• How to apply: An appropriate amount of the mixture was dropped on the application surface using Meir-Bar #4, and it was hand-coated.
    • Application surface: The surface on which an anchor coat is formed but not a deposited film is referred to as “AC” surface, and the surface on which aluminum is deposited is referred to as “aluminum deposited surface”.
    • Drying conditions: 80 degrees C.×30 seconds (Forced hot air circulation type ventilating oven)
  • (2) Laminating Conditions
    • Lamination structure: Aliphatic polyester film/Aluminum deposited surface/Urethane adhesive/#25PET (film-to-film lamination)
    • Lamination heating roll conditions: Lamination temperature=85 degrees C.
    • Aging conditions after lamination: 35 degrees C.×2 days (48 hours)
  • (3) Measurement of Lamination Strength
    • Adjustment of specimens:
  • i. Double-coated adhesive tape was applied to the side of each specimen opposite to the aluminum deposited surface.
  • ii. Each specimen was cut to 15 mm wide (TD)×150 mm (MD).
  • iii. A plastic board was stuck on the double-coated adhesive tape. (Plastic board was a polycarbonate board measuring 30 mm wide×150 mm long×2 mm thick.)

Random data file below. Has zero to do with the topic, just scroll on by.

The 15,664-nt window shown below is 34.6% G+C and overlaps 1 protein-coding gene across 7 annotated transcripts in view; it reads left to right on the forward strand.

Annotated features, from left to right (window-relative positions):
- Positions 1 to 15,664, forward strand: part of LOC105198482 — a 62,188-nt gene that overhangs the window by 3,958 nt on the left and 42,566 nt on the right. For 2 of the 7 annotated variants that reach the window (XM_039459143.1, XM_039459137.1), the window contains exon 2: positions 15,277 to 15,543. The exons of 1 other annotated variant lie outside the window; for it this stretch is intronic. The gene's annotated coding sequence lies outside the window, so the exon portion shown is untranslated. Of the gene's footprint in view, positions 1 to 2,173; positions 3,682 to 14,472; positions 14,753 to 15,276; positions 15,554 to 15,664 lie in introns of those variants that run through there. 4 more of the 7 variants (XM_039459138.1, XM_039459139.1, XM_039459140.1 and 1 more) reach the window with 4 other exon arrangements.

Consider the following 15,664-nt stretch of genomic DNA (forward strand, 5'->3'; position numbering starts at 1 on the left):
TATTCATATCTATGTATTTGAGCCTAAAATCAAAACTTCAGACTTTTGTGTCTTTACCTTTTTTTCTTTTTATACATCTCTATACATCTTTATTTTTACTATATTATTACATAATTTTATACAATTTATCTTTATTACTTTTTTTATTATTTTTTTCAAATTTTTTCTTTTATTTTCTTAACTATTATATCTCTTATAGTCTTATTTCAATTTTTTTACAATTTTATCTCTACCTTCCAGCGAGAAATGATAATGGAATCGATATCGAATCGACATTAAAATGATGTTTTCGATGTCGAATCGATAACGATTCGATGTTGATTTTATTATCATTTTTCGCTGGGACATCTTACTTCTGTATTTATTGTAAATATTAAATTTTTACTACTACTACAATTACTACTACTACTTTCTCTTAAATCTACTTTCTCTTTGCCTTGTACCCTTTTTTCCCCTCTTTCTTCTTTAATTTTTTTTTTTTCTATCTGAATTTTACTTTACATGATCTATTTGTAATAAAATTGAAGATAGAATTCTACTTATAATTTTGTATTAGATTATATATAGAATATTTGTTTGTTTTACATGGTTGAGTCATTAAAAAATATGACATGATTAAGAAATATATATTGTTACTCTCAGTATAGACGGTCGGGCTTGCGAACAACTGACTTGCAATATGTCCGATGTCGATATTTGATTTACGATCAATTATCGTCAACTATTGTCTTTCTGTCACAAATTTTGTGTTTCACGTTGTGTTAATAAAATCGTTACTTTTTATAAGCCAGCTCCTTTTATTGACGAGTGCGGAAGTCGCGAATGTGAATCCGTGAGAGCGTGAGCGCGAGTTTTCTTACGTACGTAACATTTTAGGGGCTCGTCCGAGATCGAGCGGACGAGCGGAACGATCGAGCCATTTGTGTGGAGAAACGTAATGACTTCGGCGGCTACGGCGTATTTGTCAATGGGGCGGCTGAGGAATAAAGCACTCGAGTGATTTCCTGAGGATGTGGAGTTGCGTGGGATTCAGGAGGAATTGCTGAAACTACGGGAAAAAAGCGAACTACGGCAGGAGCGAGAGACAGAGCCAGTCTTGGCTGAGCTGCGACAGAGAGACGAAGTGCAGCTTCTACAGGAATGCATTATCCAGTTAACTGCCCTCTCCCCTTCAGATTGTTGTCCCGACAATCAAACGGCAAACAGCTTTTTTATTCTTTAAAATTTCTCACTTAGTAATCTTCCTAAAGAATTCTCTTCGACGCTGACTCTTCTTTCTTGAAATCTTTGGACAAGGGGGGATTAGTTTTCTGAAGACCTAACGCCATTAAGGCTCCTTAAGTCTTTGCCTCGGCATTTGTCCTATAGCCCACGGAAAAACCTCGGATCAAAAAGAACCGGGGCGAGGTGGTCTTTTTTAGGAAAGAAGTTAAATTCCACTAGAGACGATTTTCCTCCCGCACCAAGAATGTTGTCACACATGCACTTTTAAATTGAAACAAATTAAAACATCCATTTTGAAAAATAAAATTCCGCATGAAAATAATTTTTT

• Measurement: 180° peel strength of the plastic board and #25PET was measured.
    • Tensile strength: 100 mm/minute

Because there is the possibility of stick slip, the lamination strength was obtained as the average of lower limits, and was evaluated by the following standards:

  • ⊚: Lamination strength was not less than 300 grams/15 mm width.
  • ◯: Lamination strength was not less than 100 grams/15 mm width.
  • Δ: Lamination strength was in the range of 50 to 100 grams/15 mm width.
  • ×: Lamination strength was less than 50 grams/15 mm width.
    Comprehensive Evaluation

The specimens were comprehensively evaluated by the following standards, taking into consideration the gas permeability, total thickness, peel strength, haze, damage to film while being fed and lamination strength.